Cameroon attempts to revive its once-thriving coffee sector
The government of Cameroon has launched a wide-ranging program to rehabilitate old coffee plantations and open up new ones in an attempt to revive its once-flourishing coffee sector. The central African nation used to be one of the world’s largest coffee exporters, but structural adjustment programs implemented in the wake of a financial crisis more than 20 years ago forced the government to end price guarantees and trade protections for coffee producers. FSRN’s Ngala Killian Chimtom traveled to Cameroon’s coffee producing region and files this report.
It is 5:30 PM in Nguelemendouka,a rural community in Cameroon’s Eastern Region. 55-year old Ebane Sol Blaise Lebon is still working on his seven and a half acre coffee plantation. It is a tedious exercise that involves manual weeding and pest control. He works daily, from dawn to dusk, in the hope of reviving the yield.
Twenty years ago, Ebane could harvest up to a hundred bags – or 13 thousand pounds – of coffee from the land. But not anymore. “These plantations don’t yield anything now because we don’t have fertilizers,” says Ebane. “We have been given herbicides, but we do not know how to use them, and they instead seem to harm the farms. Per-hectare productivity is falling. So I can cultivate three hectares of land and not harvest up to twenty bags of coffee in a year.”
The government suspended subsidies to the coffee sector more than two decades ago in the wake of an economic crisis. As a result, many farmers abandoned their coffee plantations, which suffered from neglect.
Omer Maledy Gaetan, Executive Secretary of Cameroon’s Coffee and Cocoa Inter-Professional Council, points out that Cameroon used to be one of the biggest coffee producers in the world. “In 1980, we were the 8th world coffee producer. In 1992, when we liberalized the sector, Cameroon was the 12th World coffee producer. Today, we are the 30th coffee producer.”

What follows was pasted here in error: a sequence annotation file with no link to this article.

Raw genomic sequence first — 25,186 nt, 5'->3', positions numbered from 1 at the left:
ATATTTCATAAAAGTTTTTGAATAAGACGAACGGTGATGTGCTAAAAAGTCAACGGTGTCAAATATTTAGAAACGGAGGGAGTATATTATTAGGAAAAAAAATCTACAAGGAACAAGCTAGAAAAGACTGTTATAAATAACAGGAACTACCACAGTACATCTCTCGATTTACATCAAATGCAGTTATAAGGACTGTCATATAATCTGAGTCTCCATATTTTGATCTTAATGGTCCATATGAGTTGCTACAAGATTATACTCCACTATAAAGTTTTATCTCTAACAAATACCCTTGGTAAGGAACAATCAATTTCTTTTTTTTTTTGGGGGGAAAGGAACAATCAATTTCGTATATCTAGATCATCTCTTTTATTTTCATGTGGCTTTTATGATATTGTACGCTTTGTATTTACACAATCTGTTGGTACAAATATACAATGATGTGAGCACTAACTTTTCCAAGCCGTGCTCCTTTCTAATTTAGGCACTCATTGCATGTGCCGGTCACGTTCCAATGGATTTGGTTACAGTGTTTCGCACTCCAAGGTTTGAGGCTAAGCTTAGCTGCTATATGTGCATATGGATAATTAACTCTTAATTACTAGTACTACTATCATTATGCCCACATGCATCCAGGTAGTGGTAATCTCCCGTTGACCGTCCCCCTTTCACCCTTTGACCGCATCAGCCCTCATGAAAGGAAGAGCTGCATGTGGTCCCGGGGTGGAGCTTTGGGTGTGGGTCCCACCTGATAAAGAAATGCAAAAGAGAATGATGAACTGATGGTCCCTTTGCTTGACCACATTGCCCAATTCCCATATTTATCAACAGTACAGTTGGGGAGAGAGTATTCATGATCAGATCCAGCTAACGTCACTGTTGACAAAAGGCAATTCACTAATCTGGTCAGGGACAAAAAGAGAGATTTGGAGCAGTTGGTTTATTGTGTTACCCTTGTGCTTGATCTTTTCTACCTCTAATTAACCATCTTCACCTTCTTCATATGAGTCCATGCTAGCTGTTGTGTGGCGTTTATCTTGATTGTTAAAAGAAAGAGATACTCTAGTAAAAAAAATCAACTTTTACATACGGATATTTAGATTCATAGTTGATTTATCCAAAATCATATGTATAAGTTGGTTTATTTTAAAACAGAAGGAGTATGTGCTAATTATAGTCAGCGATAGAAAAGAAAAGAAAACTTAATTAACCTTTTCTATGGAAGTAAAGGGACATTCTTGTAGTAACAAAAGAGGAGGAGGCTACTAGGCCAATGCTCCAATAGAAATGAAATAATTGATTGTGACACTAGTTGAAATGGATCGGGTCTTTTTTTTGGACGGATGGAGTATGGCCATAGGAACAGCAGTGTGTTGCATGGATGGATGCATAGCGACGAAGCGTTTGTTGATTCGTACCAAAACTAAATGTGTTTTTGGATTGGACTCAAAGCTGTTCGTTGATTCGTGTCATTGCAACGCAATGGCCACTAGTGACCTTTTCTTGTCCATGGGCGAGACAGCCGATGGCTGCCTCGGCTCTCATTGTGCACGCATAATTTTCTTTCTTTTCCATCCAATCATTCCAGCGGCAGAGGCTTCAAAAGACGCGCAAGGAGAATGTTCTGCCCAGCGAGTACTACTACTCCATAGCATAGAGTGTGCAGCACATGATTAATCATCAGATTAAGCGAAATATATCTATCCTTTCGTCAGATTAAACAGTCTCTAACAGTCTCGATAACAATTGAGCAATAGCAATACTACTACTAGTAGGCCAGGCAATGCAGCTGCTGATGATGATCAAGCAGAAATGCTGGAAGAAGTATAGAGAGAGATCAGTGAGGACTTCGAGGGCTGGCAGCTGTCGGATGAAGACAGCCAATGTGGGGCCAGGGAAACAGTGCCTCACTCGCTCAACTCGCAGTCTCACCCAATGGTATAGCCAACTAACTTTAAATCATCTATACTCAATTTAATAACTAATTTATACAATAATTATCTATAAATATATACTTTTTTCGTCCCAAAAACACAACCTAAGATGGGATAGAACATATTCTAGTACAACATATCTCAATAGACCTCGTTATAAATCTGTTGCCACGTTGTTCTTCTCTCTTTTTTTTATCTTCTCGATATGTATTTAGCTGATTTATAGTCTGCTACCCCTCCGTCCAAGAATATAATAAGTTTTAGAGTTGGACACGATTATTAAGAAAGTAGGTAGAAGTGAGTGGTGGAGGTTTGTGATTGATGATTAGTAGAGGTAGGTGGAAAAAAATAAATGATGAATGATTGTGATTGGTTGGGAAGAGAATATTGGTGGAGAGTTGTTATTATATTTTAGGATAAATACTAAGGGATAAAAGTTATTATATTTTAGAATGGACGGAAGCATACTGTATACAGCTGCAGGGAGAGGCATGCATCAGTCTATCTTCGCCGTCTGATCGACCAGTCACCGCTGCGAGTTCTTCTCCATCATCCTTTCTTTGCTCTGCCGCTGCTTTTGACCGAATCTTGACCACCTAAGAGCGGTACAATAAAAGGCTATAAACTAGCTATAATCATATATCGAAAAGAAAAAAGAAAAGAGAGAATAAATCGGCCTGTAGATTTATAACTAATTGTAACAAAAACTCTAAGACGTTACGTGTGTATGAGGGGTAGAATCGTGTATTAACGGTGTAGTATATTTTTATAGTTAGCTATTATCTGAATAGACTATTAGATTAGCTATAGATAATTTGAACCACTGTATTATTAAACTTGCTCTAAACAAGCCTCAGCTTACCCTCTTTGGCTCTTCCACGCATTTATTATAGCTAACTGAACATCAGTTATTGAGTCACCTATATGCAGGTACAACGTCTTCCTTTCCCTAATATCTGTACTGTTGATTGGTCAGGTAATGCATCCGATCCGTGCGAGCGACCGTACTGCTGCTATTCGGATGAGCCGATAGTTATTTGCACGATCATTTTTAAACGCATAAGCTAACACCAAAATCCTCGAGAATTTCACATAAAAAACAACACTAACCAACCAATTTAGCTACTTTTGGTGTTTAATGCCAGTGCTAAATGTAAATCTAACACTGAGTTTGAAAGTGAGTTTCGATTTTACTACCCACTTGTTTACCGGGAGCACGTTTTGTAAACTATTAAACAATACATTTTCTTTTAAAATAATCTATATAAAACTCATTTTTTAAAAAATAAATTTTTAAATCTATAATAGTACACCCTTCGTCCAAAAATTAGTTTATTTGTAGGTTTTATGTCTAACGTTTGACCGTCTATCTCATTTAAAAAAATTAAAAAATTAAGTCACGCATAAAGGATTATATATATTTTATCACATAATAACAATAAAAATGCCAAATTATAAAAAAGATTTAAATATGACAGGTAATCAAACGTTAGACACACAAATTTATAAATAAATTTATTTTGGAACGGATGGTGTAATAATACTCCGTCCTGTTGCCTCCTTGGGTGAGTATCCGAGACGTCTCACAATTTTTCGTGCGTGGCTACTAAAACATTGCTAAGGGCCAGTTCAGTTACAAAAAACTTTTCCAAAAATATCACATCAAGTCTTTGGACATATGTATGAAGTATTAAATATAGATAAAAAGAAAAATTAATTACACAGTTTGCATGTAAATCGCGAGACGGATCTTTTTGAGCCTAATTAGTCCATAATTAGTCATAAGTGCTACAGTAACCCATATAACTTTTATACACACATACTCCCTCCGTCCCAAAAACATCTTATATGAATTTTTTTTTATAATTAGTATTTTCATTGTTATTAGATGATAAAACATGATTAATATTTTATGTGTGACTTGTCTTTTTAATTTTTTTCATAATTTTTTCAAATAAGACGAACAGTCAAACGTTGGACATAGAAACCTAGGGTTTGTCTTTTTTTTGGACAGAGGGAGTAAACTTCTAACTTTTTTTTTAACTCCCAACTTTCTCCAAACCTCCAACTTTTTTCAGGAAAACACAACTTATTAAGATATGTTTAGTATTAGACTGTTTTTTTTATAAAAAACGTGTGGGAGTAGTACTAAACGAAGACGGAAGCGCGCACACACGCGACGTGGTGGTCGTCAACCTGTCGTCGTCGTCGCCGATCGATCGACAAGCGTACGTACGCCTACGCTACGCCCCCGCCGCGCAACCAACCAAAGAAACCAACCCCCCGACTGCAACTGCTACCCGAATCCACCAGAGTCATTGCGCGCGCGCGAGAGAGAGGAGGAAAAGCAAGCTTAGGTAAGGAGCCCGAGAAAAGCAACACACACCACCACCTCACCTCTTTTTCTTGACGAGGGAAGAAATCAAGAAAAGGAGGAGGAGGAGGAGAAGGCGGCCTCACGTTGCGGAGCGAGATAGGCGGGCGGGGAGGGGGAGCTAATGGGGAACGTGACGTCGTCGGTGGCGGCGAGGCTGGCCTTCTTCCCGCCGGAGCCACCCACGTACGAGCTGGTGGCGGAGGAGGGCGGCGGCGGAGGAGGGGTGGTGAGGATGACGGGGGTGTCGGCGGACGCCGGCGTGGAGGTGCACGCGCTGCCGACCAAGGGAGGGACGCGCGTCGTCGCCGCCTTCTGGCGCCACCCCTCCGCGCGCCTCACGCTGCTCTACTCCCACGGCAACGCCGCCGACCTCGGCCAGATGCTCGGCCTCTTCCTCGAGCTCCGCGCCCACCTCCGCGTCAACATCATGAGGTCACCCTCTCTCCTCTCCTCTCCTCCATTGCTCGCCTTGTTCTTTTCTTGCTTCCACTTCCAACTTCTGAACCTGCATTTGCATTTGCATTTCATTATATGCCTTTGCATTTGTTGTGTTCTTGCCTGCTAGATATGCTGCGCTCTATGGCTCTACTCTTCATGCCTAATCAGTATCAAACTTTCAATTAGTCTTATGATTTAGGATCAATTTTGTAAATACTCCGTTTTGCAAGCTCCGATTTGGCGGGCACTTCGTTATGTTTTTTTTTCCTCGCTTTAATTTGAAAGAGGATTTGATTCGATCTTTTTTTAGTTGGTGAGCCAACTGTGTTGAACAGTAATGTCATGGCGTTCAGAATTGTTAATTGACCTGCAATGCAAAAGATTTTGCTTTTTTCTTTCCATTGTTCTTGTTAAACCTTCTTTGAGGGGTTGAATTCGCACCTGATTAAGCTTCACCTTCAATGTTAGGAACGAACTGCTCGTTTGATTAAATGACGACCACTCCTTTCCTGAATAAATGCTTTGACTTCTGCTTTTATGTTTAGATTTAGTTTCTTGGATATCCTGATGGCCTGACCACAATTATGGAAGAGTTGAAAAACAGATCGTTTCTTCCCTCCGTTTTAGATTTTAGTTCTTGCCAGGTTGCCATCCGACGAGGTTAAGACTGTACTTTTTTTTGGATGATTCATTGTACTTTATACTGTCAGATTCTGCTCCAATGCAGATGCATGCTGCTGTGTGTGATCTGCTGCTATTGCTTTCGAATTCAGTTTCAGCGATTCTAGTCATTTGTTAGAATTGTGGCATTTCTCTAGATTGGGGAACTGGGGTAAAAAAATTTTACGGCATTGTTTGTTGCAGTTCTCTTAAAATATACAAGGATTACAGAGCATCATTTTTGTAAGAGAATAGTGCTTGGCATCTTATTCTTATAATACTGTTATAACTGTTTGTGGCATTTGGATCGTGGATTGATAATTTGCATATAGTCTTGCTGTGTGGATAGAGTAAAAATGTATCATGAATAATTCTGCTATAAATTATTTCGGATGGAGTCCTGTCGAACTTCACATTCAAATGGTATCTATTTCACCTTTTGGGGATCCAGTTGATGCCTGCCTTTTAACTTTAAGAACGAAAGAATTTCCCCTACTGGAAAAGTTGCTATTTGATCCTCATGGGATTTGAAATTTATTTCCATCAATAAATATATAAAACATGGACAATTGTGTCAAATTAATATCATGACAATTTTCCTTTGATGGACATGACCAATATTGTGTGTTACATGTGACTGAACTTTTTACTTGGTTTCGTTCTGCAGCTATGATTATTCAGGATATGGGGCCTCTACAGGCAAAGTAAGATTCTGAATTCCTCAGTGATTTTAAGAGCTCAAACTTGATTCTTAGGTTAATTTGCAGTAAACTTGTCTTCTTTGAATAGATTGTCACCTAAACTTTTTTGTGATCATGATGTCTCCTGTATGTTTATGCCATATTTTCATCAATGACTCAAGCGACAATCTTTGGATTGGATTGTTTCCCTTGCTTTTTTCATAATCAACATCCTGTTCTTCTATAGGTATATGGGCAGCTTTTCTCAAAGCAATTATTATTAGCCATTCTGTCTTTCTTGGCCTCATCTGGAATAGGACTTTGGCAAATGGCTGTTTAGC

According to the Coffee and Cocoa Inter-Professional Council, Coffee production in the Central African country has plummeted by 56% over the past three years. Maledy says when the government eliminated subsidies and trade protections for the sector in the 1990s,the costs of inputs -like fertilizers– spiked. The increased costs of production, coupled with low market prices at the time discouraged farmers, many of whom turned to food crop cultivation instead.
Memories of better days are often part of discussions among villagers here. The absence of government subsidies and lack of regulations which fix minimum prices have allowed middlemen to take advantage of small-scale producers.
Coffee farmer Laurentine Mengue says she is often unable to cover the cost of production, much less profit from her labor. “Middlemen come here and with just twenty dollars, they get a bag of coffee, and we know they can resell it for at least 50 dollars,” she told FSRN. “I think the state needs to fix prices for coffee. We find it hard selling our product, especially with fluctuating prices.”
The government of Cameroon has launched an initiative to dramatically increase coffee production by 2020. To do this, the National Cocoa and Coffee Inter-Professional Council developed an emergency program to fast-track production.
Its Executive Secretary, Omer Gaetan Maledy says the program involves working with farmer cooperatives in the country’s main production basins. “We have a program in the CICC named New Generation,” he explains. “New Generation is a program for youths. In this program, we introduce 200 young people every year, and we give them support over three years. From next year, we will be having 600 young people every year. That gives me hope that we will re-launch this sector.”
The Cameroon Minister of Agriculture and Rural Development, Essimi Menye has said the government will once again subsidize the sector to help farmers get inputs like fertilizers and insecticides.
Even if Cameroon were to meet its production targets, better marketing strategies are necessary. Marti Foncha of the African Coffee Trading Group says only 5% of Cameroon’s coffee is processed locally. But his group has developed approaches that would allow domestic producers to charge a higher price for their coffee.
“The coffee that we pulp, we don’t wash,” says Foncha. “We take a lot of care to dry it very, very quickly, so it doesn’t get moldy. When that coffee is dry, we’ve developed a new market for roasting…We roast it completely in its parchment, we don’t shell it. We preserve the sugars and the flavours that comes from the sugary muselage, when somebody roasts it and grinds it and makes a cup of coffee, it becomes a very different drink; it doesn’t taste harsh like coffee, it’s like a nice herbal drink with a coffee background.”
Figures from the National Institute of Statistics indicate that over six million Cameroonians depend on coffee for their livelihood. And with prospects that the crop will continue to grow in importance globally, Maledy believes boosting production is critical to the revival of Cameroon’s economy.
Photo of coffee farm by Ngala Killian Chimtom.